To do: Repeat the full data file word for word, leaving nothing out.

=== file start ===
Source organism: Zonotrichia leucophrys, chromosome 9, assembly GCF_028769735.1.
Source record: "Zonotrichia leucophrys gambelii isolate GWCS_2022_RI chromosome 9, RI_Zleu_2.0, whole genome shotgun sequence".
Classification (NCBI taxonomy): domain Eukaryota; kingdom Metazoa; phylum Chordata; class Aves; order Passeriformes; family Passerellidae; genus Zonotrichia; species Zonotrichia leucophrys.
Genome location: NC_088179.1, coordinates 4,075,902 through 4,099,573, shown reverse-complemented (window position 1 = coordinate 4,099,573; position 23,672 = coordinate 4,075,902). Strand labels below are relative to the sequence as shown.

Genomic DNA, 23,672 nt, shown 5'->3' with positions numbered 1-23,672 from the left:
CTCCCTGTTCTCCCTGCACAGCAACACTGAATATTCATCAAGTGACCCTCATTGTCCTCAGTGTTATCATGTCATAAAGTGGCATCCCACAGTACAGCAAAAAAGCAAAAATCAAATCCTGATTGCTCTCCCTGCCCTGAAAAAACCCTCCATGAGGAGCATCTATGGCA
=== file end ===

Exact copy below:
Source organism: Zonotrichia leucophrys, chromosome 9, assembly GCF_028769735.1.
Source record: "Zonotrichia leucophrys gambelii isolate GWCS_2022_RI chromosome 9, RI_Zleu_2.0, whole genome shotgun sequence".
Classification (NCBI taxonomy): domain Eukaryota; kingdom Metazoa; phylum Chordata; class Aves; order Passeriformes; family Passerellidae; genus Zonotrichia; species Zonotrichia leucophrys.
Genome location: NC_088179.1, coordinates 4,075,902 through 4,099,573, shown reverse-complemented (window position 1 = coordinate 4,099,573; position 23,672 = coordinate 4,075,902). Strand labels below are relative to the sequence as shown.

Genomic DNA, 23,672 nt, shown 5'->3' with positions numbered 1-23,672 from the left:
CTCCCTGTTCTCCCTGCACAGCAACACTGAATATTCATCAAGTGACCCTCATTGTCCTCAGTGTTATCATGTCATAAAGTGGCATCCCACAGTACAGCAAAAAAGCAAAAATCAAATCCTGATTGCTCTCCCTGCCCTGAAAAAACCCTCCATGAGGAGCATCTATGGCA